Recently, the editorial board of The Western Gazette opined on the Affiliate Appeals Board’s (AAB) decision to strike down an upcoming BDS referendum.
The editorial board argued that while the board has value, it overstepped its mandate in this incident. With respect, the editorial board is wrong. Disliking a decision does not mean that the decision was illegitimate.
The appeals board did not overstep its role — quite the opposite. The appeals board did exactly what they were supposed to do. AAB’s role is precisely to allow students to appeal decisions by the KUCSC, King's University College Student Council, based on merit, as was the case in this appeal.
Although the actual reason for the decision was not mentioned by the editorial board, it can be summarized quite simply: the referendum was a violation of the KUCSC Community Standards Policy and Mission Statement.
In an Athenian democracy, majority rules. Thankfully, we do not live in Ancient Greece. Truly democratic institutions have checks and balances, including appeal boards and policies, that protect democratic integrity. In this case, the AAB did their job. The AAB assessed KUCSC policies and ruled that the KUCSC failed to realize that their decision would violate their policies.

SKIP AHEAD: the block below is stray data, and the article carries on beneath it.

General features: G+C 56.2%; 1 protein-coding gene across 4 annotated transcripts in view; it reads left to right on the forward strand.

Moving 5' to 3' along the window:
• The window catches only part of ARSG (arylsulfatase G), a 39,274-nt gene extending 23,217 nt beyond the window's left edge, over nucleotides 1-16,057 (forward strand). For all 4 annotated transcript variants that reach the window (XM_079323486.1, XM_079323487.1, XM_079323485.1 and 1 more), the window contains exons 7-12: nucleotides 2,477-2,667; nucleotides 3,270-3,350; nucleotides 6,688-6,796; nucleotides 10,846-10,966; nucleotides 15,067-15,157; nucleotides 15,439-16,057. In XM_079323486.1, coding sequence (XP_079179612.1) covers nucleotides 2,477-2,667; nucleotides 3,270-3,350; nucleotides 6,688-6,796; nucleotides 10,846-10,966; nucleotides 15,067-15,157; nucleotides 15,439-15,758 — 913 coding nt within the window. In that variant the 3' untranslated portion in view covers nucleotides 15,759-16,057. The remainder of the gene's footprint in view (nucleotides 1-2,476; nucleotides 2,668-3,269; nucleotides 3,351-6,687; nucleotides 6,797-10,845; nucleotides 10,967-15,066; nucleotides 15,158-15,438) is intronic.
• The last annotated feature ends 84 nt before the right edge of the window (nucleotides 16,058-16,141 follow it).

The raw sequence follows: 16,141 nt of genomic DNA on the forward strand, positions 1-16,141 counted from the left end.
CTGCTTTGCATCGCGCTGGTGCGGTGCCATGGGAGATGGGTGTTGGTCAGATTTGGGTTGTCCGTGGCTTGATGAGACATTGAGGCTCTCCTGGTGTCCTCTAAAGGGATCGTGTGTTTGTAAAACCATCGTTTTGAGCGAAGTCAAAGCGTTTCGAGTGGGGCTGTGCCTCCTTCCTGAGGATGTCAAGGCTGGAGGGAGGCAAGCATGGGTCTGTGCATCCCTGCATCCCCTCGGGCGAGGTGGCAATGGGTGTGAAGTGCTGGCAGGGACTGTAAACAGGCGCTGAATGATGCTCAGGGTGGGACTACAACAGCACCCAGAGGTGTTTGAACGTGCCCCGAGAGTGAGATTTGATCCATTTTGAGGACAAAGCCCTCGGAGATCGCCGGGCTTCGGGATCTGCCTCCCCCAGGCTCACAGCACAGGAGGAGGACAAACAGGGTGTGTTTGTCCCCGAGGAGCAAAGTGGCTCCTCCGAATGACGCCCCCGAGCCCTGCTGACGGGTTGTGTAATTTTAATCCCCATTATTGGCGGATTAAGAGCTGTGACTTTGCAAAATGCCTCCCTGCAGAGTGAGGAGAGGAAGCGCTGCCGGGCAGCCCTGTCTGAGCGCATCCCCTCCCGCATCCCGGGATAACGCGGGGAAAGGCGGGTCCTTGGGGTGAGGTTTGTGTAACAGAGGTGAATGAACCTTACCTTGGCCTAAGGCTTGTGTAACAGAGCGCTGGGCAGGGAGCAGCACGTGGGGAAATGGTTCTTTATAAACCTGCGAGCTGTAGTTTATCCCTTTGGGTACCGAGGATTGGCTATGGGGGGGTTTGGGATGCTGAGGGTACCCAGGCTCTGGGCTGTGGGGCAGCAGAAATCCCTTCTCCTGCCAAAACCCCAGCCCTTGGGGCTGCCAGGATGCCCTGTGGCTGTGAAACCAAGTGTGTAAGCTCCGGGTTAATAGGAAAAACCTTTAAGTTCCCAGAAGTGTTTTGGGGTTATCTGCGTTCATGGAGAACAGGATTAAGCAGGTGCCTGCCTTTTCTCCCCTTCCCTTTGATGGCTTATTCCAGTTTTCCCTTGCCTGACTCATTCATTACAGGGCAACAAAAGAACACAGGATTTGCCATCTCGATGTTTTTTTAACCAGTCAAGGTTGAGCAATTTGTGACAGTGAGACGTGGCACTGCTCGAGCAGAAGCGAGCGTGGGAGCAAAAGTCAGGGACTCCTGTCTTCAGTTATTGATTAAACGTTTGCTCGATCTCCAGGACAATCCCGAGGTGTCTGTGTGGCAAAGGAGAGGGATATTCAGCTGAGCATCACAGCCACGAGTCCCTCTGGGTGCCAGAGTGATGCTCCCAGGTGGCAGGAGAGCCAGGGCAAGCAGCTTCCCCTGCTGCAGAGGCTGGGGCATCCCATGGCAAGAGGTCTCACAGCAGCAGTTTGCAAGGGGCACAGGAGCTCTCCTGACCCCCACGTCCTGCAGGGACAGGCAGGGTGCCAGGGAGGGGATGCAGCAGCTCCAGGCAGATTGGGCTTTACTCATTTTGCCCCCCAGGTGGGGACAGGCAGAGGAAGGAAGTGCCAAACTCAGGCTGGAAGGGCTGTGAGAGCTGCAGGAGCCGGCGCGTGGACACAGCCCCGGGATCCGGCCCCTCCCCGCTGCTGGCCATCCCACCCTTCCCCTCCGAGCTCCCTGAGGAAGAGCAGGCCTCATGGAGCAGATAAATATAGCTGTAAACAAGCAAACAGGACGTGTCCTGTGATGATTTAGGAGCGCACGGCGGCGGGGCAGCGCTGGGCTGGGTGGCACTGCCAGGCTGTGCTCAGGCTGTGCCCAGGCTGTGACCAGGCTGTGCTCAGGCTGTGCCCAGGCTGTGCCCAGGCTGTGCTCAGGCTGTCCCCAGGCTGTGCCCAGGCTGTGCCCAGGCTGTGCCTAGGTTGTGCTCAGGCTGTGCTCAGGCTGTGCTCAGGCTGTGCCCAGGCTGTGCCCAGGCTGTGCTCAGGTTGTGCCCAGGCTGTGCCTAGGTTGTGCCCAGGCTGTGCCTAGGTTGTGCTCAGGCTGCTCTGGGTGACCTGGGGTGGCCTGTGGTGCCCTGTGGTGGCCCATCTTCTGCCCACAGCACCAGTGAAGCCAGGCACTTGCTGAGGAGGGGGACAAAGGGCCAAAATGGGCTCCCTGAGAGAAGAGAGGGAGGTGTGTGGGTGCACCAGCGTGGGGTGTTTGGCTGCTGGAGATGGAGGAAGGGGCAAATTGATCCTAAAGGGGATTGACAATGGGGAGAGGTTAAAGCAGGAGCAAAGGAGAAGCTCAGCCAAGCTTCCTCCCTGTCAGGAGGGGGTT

True democracy is not a tyranny of the majority. Alexander Hamilton understood this when he wrote the Federalist Papers. First year political science students understand this after their first exam.
Disappointingly, the editorial board’s criticism of the AAB demonstrates that they do not understand how an appeals process works in a democracy.
- Cameran Sleewa, political science III